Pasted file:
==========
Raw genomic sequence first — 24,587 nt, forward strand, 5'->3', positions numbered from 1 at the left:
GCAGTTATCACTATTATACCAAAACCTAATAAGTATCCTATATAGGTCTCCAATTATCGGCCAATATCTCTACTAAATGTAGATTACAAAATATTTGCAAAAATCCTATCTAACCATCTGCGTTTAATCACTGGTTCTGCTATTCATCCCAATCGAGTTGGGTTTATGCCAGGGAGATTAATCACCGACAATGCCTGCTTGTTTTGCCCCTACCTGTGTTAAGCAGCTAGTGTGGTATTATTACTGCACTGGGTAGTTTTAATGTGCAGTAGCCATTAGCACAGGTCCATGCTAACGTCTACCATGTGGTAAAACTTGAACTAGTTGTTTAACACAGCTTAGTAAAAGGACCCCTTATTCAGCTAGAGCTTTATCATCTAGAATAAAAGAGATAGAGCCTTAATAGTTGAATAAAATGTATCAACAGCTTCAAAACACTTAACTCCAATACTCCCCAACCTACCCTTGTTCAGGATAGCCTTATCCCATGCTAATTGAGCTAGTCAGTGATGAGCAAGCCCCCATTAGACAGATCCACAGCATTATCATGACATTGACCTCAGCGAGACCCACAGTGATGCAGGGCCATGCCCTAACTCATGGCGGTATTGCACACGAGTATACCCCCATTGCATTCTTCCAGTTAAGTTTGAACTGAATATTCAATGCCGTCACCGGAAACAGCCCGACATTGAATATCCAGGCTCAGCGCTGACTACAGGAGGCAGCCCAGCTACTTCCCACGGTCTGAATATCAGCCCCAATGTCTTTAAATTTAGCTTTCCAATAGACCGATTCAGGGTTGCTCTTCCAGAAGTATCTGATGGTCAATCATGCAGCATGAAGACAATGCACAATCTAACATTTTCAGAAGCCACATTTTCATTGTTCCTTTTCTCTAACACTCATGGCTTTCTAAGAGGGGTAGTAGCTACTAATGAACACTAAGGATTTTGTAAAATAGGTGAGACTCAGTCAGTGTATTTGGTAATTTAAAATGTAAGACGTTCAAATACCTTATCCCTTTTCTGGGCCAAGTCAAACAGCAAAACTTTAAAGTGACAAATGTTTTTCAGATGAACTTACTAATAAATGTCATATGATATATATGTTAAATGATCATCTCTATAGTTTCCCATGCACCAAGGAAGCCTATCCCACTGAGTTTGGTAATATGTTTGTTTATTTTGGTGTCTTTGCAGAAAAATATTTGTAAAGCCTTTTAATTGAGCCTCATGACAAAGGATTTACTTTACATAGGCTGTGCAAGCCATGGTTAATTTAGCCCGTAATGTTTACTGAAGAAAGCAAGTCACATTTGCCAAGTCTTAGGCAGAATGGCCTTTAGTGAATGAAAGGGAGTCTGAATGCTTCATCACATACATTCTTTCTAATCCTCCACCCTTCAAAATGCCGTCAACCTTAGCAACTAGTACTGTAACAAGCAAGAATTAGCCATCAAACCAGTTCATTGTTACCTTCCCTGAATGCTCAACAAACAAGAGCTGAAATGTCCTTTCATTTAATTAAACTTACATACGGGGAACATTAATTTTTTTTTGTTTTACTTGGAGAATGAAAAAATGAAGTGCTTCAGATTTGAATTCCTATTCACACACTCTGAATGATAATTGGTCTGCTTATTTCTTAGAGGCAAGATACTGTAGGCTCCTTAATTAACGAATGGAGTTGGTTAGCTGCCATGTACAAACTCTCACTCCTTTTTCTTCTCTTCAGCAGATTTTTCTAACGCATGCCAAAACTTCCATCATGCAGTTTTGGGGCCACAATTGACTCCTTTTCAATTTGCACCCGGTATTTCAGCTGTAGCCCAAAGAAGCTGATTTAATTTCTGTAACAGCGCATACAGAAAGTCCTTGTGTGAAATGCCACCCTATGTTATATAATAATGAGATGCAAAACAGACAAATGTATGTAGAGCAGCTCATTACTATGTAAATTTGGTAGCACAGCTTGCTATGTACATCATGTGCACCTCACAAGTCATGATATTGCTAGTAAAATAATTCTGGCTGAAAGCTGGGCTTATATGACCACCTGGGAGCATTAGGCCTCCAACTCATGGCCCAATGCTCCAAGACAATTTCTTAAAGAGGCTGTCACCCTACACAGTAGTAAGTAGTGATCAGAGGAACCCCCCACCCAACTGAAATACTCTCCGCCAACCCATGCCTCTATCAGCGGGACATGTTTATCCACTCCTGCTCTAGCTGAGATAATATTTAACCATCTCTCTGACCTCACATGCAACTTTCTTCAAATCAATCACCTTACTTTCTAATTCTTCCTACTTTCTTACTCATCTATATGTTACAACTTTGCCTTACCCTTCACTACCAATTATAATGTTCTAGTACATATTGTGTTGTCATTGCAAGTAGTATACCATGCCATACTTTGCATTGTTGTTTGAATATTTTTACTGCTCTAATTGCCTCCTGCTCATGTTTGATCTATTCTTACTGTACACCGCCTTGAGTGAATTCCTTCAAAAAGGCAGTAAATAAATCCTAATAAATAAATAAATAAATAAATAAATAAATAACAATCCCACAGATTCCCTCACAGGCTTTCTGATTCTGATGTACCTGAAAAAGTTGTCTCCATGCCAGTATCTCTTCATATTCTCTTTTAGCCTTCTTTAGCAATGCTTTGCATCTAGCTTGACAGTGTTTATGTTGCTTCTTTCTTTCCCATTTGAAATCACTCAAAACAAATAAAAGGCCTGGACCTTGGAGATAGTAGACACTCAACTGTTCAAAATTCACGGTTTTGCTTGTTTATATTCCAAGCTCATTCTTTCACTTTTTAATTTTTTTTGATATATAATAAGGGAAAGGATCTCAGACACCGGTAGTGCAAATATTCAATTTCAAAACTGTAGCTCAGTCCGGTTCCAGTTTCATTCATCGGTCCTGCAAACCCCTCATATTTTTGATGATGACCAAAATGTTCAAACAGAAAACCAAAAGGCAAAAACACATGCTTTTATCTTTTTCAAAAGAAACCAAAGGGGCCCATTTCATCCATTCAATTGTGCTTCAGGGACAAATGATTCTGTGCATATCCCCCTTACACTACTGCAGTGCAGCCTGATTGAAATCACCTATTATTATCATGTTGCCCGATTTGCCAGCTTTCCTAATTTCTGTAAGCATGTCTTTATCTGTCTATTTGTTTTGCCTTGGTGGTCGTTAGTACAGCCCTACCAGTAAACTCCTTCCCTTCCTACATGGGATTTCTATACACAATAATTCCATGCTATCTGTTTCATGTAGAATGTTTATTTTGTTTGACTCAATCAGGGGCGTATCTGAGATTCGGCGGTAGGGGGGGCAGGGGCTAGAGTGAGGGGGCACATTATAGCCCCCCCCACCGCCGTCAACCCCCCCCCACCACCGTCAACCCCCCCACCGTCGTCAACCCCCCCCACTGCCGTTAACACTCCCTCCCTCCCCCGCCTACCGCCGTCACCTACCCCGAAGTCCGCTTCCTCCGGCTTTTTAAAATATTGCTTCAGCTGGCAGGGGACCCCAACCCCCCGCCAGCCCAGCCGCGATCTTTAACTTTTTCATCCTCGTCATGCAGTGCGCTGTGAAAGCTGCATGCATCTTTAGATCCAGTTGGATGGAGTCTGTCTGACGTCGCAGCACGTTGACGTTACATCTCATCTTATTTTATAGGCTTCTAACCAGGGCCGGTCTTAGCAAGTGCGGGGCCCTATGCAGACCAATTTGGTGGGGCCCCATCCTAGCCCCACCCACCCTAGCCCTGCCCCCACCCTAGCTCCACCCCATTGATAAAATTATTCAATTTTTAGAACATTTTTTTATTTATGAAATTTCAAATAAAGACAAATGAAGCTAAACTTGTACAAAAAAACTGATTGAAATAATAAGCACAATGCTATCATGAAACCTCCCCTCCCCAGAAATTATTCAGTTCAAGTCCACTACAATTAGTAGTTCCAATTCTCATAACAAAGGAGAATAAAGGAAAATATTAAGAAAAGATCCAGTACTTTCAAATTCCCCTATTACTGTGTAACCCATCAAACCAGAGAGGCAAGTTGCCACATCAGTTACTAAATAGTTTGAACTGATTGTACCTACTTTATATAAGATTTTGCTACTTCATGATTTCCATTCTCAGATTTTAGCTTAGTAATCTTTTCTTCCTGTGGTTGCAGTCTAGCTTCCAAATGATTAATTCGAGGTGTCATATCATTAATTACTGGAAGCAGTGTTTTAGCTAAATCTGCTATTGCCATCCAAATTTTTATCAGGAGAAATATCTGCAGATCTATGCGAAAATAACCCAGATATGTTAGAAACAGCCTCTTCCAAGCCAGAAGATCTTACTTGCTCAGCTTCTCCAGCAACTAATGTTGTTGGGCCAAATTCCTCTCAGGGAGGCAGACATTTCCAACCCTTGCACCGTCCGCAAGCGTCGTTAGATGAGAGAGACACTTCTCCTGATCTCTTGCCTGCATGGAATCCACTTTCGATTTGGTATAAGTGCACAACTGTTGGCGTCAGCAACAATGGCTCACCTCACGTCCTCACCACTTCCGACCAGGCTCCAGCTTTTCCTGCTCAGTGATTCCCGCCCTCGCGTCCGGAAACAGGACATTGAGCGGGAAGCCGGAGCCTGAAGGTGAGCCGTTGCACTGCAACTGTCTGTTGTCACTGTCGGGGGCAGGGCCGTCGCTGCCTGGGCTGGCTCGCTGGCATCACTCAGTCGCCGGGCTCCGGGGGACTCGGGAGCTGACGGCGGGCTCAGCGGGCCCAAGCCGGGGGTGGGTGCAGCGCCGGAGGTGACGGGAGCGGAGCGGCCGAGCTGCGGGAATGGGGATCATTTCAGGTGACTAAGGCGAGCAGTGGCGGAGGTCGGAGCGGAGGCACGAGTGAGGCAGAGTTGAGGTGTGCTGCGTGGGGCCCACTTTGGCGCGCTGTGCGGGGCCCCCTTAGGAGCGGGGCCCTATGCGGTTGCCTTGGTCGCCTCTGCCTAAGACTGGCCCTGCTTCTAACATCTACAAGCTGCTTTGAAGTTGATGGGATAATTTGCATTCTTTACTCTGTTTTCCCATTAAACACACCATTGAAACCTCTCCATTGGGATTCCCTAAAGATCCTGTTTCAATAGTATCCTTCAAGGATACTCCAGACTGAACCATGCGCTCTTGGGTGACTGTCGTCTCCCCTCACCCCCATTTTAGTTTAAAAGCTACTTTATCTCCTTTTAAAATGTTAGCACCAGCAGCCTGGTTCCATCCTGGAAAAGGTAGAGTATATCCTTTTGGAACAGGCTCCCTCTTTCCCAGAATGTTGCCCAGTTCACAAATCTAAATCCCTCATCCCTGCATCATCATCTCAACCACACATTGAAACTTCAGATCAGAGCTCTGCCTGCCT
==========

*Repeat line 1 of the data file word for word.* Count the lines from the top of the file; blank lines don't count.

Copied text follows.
Raw genomic sequence first — 24,587 nt, forward strand, 5'->3', positions numbered from 1 at the left: